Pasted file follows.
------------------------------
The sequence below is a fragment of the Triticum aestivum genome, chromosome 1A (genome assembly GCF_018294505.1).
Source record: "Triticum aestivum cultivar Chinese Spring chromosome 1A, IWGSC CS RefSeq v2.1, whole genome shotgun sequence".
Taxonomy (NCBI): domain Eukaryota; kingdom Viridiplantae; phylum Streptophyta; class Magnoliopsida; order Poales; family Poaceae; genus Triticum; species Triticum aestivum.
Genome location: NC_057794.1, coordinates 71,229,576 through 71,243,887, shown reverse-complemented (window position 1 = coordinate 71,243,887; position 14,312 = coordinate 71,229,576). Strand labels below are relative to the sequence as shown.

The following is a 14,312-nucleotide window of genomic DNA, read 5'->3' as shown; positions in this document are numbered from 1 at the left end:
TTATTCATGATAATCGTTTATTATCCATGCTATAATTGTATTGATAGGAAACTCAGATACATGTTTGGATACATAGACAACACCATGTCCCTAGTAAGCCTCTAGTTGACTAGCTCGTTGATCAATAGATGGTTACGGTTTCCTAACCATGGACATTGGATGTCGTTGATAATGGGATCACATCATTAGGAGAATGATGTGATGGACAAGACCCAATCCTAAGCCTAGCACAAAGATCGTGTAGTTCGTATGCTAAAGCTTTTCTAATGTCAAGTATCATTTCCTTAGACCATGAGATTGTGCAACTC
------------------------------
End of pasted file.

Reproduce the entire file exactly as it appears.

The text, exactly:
The sequence below is a fragment of the Triticum aestivum genome, chromosome 1A (genome assembly GCF_018294505.1).
Source record: "Triticum aestivum cultivar Chinese Spring chromosome 1A, IWGSC CS RefSeq v2.1, whole genome shotgun sequence".
Taxonomy (NCBI): domain Eukaryota; kingdom Viridiplantae; phylum Streptophyta; class Magnoliopsida; order Poales; family Poaceae; genus Triticum; species Triticum aestivum.
Genome location: NC_057794.1, coordinates 71,229,576 through 71,243,887, shown reverse-complemented (window position 1 = coordinate 71,243,887; position 14,312 = coordinate 71,229,576). Strand labels below are relative to the sequence as shown.

The following is a 14,312-nucleotide window of genomic DNA, read 5'->3' as shown; positions in this document are numbered from 1 at the left end:
TTATTCATGATAATCGTTTATTATCCATGCTATAATTGTATTGATAGGAAACTCAGATACATGTTTGGATACATAGACAACACCATGTCCCTAGTAAGCCTCTAGTTGACTAGCTCGTTGATCAATAGATGGTTACGGTTTCCTAACCATGGACATTGGATGTCGTTGATAATGGGATCACATCATTAGGAGAATGATGTGATGGACAAGACCCAATCCTAAGCCTAGCACAAAGATCGTGTAGTTCGTATGCTAAAGCTTTTCTAATGTCAAGTATCATTTCCTTAGACCATGAGATTGTGCAACTC